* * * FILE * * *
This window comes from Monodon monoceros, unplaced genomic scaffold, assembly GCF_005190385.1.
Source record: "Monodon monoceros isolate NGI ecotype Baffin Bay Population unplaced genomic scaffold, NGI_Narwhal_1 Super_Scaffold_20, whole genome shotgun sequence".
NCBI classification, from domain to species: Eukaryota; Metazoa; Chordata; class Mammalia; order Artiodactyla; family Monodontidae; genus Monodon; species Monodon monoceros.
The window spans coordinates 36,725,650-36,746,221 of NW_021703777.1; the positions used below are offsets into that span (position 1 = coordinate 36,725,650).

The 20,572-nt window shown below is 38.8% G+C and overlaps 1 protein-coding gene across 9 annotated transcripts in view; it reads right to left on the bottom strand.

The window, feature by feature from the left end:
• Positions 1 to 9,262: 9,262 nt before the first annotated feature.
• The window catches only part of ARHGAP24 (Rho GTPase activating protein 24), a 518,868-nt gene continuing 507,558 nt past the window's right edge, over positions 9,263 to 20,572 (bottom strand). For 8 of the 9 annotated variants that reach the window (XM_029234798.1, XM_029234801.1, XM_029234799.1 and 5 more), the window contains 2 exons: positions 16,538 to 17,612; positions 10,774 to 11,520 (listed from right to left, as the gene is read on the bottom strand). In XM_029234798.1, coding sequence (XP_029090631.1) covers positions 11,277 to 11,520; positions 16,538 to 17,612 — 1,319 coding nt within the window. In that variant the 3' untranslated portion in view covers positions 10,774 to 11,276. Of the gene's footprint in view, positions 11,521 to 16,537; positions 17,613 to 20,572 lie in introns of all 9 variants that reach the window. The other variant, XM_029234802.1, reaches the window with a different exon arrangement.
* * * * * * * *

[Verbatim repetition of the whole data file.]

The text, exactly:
This window comes from Monodon monoceros, unplaced genomic scaffold, assembly GCF_005190385.1.
Source record: "Monodon monoceros isolate NGI ecotype Baffin Bay Population unplaced genomic scaffold, NGI_Narwhal_1 Super_Scaffold_20, whole genome shotgun sequence".
NCBI classification, from domain to species: Eukaryota; Metazoa; Chordata; class Mammalia; order Artiodactyla; family Monodontidae; genus Monodon; species Monodon monoceros.
The window spans coordinates 36,725,650-36,746,221 of NW_021703777.1; the positions used below are offsets into that span (position 1 = coordinate 36,725,650).

The 20,572-nt window shown below is 38.8% G+C and overlaps 1 protein-coding gene across 9 annotated transcripts in view; it reads right to left on the bottom strand.

The window, feature by feature from the left end:
• Positions 1 to 9,262: 9,262 nt before the first annotated feature.
• The window catches only part of ARHGAP24 (Rho GTPase activating protein 24), a 518,868-nt gene continuing 507,558 nt past the window's right edge, over positions 9,263 to 20,572 (bottom strand). For 8 of the 9 annotated variants that reach the window (XM_029234798.1, XM_029234801.1, XM_029234799.1 and 5 more), the window contains 2 exons: positions 16,538 to 17,612; positions 10,774 to 11,520 (listed from right to left, as the gene is read on the bottom strand). In XM_029234798.1, coding sequence (XP_029090631.1) covers positions 11,277 to 11,520; positions 16,538 to 17,612 — 1,319 coding nt within the window. In that variant the 3' untranslated portion in view covers positions 10,774 to 11,276. Of the gene's footprint in view, positions 11,521 to 16,537; positions 17,613 to 20,572 lie in introns of all 9 variants that reach the window. The other variant, XM_029234802.1, reaches the window with a different exon arrangement.